Note:  Do not rely on this information. It is very old.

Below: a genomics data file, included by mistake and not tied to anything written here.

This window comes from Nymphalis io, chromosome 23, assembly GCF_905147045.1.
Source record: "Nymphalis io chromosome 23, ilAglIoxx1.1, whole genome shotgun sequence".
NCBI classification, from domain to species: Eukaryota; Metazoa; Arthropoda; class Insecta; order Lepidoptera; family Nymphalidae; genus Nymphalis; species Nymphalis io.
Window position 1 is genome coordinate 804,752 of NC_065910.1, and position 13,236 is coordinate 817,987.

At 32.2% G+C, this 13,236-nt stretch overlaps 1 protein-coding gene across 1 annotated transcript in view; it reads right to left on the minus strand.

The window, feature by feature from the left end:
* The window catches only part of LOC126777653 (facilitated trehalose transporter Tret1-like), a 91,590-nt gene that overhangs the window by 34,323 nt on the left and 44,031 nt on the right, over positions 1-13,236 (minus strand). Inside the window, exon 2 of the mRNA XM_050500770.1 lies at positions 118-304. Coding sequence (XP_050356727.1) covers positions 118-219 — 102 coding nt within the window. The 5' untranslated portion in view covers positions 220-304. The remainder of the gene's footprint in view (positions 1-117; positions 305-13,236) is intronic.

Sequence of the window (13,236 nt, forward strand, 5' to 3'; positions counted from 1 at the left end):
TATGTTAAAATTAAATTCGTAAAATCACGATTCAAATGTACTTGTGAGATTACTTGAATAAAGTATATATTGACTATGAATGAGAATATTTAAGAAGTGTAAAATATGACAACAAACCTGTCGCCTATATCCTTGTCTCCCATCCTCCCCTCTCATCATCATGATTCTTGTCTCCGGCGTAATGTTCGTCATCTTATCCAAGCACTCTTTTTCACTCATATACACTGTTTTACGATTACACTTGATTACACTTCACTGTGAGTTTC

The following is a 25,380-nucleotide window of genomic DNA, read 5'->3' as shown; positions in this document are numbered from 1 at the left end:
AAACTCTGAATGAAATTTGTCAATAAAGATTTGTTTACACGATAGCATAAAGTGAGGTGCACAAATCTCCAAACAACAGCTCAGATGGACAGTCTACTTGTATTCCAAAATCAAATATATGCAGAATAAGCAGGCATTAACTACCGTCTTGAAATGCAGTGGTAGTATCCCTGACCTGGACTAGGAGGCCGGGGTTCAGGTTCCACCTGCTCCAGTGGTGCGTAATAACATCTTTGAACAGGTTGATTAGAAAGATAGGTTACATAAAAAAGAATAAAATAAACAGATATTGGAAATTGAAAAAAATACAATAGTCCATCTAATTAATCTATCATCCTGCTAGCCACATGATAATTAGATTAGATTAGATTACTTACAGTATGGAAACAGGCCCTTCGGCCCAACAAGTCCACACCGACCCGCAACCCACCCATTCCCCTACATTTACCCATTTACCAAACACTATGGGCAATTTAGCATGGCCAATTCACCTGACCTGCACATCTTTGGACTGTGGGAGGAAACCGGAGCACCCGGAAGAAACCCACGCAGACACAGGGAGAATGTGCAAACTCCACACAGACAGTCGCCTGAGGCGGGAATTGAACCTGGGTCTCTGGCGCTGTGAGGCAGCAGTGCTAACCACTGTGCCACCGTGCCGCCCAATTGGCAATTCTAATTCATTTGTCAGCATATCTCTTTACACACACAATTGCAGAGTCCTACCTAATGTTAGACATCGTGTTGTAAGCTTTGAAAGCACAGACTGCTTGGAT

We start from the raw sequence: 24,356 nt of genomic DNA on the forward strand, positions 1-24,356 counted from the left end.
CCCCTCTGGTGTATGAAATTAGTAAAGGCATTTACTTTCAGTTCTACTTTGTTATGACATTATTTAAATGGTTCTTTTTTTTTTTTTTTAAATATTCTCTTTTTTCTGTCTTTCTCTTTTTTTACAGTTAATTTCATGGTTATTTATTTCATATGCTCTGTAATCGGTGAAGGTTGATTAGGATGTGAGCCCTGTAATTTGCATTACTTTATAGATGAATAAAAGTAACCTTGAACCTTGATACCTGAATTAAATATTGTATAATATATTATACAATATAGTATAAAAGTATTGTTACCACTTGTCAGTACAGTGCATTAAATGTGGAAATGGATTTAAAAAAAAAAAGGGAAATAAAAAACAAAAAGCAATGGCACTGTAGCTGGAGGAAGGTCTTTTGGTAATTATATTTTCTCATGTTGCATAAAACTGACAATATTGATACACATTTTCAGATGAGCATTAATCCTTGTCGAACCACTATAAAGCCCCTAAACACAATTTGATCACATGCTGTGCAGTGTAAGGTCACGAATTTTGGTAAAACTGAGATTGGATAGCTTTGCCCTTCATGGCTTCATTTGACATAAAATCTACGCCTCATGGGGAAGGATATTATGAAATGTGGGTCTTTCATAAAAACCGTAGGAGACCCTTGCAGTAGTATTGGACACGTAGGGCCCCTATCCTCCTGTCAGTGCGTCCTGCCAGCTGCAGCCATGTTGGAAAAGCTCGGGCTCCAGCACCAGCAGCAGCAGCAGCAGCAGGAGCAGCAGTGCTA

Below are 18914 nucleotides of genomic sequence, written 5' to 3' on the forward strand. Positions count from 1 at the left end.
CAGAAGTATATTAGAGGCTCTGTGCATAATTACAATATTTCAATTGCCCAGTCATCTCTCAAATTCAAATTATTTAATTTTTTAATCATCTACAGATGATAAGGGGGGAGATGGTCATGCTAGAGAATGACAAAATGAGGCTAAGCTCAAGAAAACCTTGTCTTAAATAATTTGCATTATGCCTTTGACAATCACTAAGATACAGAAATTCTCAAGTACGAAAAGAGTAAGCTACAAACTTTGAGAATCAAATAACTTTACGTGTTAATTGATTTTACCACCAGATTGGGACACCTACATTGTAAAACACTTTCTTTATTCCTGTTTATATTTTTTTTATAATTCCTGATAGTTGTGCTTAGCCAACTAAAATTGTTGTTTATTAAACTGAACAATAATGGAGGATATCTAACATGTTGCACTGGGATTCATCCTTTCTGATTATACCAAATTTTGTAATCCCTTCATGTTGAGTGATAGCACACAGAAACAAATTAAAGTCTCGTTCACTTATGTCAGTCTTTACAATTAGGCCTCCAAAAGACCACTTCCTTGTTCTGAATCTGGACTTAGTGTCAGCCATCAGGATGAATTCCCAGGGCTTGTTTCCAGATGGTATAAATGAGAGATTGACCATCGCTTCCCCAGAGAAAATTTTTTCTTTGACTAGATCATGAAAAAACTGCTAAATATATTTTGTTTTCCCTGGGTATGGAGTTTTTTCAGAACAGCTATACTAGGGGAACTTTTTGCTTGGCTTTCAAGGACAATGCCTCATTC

Orangemen, a name derived from the title of William III., which was given as early as 1689 to the Irish supporters of the principles of the Revolution. The first Orange lodge was established by the Peep o' Day Boys at Loughgall, County Armagh, after the "battle of Diamond," a contest between the Roman Catholic and Protestant population. The primary object was to deprive the Roman Catholics of the arms which they kept contrary to the law. The number of lodges and members greatly increased during the rebellion of 1798, and rendered an effectual safeguard to Protestantism, but the movement was not countenanced by the Lord-Lieutenant. In 1808 lodges were founded in England, and, although the organisation was nominally dissolved by the Association Bill in 1825, it continued to be a potent political factor. The election of the Duke of Cumberland as Grand Master in 1835 was followed by a parliamentary inquiry, and the society was temporarily suppressed.